Lieutenant Colonel Guy Stone, 48, from Notting Hill, London is the Brigade Major for the British Army’s Household Division, Warrant Officer Class One Andrew (Vern) Stokes, from Telford, Shropshire, is the Garrison Sergeant Major for the Household Division.
Together they mastermind the design and delivery of all the Army’s state ceremonial and public duties, ensuring standards of drill, discipline, bearing and appearance are always excellent.
In April they had the honour but also the challenge of creating and delivering from scratch a COVID compliant world-class military ceremonial funeral for HRH The Duke of Edinburgh in Windsor. The funeral, which was televised live, was watched by millions of people around the world and critically acclaimed as “truly immaculate” and “fitting”.
Garrison Sergeant Major Warrant Officer Class One Stokes said: “I’m hugely delighted yet humbled to become a Member of the Royal Victorian Order listed in Her Majesty’s Birthday Honours list. It has come as a great surprise.
"On Saturday, in Windsor Castle, I’ll be participating in the Queen’s Birthday Parade, it will be a surreal experience, as it is every year in my role as the Garrison Sergeant Major, but in 2021 with the knowledge that I have been recognised for ‘distinguished personal service to the Monarch’ it will be a particularly proud one.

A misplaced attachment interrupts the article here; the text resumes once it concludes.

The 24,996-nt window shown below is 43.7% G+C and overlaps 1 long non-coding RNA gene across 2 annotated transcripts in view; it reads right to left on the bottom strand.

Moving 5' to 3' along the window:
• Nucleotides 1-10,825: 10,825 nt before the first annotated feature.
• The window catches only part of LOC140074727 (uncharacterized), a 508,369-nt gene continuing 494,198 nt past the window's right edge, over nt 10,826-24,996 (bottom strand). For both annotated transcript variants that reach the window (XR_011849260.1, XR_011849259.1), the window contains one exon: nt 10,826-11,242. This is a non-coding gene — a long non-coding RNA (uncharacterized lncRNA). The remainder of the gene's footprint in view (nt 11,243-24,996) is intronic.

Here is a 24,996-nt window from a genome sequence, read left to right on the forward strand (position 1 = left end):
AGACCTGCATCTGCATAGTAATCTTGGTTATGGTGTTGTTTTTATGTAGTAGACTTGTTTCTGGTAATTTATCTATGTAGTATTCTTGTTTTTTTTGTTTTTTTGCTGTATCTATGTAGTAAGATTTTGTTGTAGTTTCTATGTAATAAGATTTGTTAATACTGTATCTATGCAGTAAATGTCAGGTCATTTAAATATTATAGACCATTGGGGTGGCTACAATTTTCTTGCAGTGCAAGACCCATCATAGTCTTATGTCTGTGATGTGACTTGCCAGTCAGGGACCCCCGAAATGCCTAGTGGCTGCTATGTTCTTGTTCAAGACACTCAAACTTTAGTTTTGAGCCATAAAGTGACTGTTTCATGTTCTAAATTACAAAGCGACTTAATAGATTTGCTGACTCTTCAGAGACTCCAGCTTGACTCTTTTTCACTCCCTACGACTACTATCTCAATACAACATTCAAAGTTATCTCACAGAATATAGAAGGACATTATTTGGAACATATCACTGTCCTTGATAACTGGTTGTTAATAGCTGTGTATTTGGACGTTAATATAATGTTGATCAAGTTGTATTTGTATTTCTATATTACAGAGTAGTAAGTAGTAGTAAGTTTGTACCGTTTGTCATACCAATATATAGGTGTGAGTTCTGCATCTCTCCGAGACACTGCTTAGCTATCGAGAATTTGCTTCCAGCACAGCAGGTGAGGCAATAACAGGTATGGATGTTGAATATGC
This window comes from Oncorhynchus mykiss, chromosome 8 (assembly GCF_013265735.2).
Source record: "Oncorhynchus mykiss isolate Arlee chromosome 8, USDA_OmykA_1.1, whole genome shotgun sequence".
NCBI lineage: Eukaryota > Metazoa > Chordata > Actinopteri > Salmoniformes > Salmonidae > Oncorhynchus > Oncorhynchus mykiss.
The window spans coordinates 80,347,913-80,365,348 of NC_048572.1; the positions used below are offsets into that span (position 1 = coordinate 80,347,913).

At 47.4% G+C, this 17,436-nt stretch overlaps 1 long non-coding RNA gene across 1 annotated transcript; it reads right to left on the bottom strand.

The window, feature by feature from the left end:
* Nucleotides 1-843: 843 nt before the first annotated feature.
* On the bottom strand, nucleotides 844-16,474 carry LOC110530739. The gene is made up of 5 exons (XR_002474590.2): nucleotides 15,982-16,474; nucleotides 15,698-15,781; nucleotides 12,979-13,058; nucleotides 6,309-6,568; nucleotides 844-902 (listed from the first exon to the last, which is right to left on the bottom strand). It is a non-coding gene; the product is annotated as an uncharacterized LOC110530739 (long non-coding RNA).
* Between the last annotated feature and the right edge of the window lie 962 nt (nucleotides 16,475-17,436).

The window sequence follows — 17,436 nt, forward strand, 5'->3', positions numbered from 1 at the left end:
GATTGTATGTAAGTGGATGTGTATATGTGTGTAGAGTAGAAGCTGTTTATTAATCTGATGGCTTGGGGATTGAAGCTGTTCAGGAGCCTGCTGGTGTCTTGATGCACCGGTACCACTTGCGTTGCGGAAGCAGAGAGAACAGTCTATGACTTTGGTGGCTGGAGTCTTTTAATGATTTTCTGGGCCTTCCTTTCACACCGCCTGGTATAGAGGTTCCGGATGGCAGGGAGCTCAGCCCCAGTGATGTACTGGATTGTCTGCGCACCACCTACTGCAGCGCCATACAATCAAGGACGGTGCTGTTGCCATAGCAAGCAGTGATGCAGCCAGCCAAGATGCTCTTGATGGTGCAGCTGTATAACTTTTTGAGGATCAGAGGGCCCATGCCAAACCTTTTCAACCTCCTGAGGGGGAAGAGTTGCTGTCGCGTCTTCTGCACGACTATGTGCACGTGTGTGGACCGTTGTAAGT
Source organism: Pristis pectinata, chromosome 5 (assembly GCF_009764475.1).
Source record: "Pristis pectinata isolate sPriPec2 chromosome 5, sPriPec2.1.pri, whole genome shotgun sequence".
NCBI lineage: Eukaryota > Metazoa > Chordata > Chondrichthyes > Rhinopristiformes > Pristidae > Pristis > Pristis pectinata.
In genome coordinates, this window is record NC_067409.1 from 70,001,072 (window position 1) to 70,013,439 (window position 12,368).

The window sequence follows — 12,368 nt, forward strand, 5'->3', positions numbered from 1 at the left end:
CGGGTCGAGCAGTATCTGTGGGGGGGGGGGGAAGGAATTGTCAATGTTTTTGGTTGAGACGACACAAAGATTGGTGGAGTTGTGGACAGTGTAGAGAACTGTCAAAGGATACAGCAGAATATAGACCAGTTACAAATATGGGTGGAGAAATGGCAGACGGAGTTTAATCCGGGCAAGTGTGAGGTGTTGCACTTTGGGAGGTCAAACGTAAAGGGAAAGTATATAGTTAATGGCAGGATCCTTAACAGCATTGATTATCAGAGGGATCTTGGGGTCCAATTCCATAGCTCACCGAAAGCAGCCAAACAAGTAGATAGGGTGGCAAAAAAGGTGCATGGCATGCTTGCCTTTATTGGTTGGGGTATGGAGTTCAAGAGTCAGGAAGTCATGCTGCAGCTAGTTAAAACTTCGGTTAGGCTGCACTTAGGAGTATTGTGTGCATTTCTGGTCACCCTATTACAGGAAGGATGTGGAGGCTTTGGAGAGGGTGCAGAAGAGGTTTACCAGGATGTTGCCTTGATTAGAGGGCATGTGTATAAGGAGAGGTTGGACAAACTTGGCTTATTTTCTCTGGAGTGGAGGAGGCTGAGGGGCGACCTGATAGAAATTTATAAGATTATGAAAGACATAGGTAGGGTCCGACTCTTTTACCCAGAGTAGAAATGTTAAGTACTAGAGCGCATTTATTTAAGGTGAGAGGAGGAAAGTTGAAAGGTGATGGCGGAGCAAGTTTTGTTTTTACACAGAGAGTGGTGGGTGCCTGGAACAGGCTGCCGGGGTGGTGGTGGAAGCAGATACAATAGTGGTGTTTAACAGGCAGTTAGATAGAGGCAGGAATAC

"I am hugely grateful and incredibly excited to have been formally recognised”.
I had not heard of the award but I now know what an absolute privilege it is to be recognised by Her Majesty The Queen this way. I have told my family and they are ecstatic and I am over the moon.” Land Rover Hearse commander Corporal Craig French, REME
Lieutenant Colonel Guy Stone said: “The biggest highlight of all my military service was the honour of leading the ceremonial delivery of the funeral of HRH The Duke of Edinburgh. I’ve never been involved in anything before where everyone was working so hard, regardless of their role, to make it so right. That made me exceptionally proud to be part of the Armed Forces.
“When I heard of the award I was overwhelmed. It made me so very proud for our tiny team (and it is a surprisingly tiny team in the Household Division that runs these big events), and for all those with whom I share this honour. On Saturday, in Windsor Castle, I’ll be participating in the Queen’s Official Birthday Parade, It is the highlight of the year and a poignant way for the Household Division to thank Her Majesty for all that she does for the nation, particularly through this challenging time.”
The soldiers of the Grenadier Guards Coffin Bearer Party have received the Victoria Medal. They include:
- New father Lance Sergeant Joshua Andrews, 29 from Portsmouth, who came off paternity leave voluntarily to carry out the funeral duty after his third child (daughter, Luella) was born just days before. Joshua said: “Being in The Queens Company for as long as I have, it meant the world that I had the honour to lift and carry Her Majesty’s husband. It is something that will go down in history and my little girls will grow up knowing that their dad was a part of it”.
- Guardsman Samuel Tudor, 21, from Telford who was mobile COVID testing for the first 4 months of the pandemic in central London and will be on parade in the Guard of Honour in Windsor Castle for the visit of US President Biden and the First Lady of the United States on Sunday.